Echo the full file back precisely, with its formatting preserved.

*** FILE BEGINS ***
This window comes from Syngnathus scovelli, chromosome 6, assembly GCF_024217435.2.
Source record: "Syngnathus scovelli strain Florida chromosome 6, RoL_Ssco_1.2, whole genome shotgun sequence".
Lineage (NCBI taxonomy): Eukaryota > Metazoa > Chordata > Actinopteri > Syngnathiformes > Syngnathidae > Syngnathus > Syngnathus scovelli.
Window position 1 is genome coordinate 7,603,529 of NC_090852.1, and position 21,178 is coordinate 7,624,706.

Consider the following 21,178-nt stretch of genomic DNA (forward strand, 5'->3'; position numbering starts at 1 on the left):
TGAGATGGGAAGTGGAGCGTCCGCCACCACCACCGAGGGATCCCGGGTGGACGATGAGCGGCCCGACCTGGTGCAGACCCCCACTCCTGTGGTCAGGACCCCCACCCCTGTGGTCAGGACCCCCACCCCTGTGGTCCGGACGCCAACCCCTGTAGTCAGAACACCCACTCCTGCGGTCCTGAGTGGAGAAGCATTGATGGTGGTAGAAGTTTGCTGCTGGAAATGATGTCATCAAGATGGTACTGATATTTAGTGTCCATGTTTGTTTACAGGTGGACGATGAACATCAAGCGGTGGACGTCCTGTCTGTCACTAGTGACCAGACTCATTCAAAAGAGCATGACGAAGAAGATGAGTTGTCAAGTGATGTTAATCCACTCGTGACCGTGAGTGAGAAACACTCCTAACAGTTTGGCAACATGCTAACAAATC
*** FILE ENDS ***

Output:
This window comes from Syngnathus scovelli, chromosome 6, assembly GCF_024217435.2.
Source record: "Syngnathus scovelli strain Florida chromosome 6, RoL_Ssco_1.2, whole genome shotgun sequence".
Lineage (NCBI taxonomy): Eukaryota > Metazoa > Chordata > Actinopteri > Syngnathiformes > Syngnathidae > Syngnathus > Syngnathus scovelli.
Window position 1 is genome coordinate 7,603,529 of NC_090852.1, and position 21,178 is coordinate 7,624,706.

Consider the following 21,178-nt stretch of genomic DNA (forward strand, 5'->3'; position numbering starts at 1 on the left):
TGAGATGGGAAGTGGAGCGTCCGCCACCACCACCGAGGGATCCCGGGTGGACGATGAGCGGCCCGACCTGGTGCAGACCCCCACTCCTGTGGTCAGGACCCCCACCCCTGTGGTCAGGACCCCCACCCCTGTGGTCCGGACGCCAACCCCTGTAGTCAGAACACCCACTCCTGCGGTCCTGAGTGGAGAAGCATTGATGGTGGTAGAAGTTTGCTGCTGGAAATGATGTCATCAAGATGGTACTGATATTTAGTGTCCATGTTTGTTTACAGGTGGACGATGAACATCAAGCGGTGGACGTCCTGTCTGTCACTAGTGACCAGACTCATTCAAAAGAGCATGACGAAGAAGATGAGTTGTCAAGTGATGTTAATCCACTCGTGACCGTGAGTGAGAAACACTCCTAACAGTTTGGCAACATGCTAACAAATC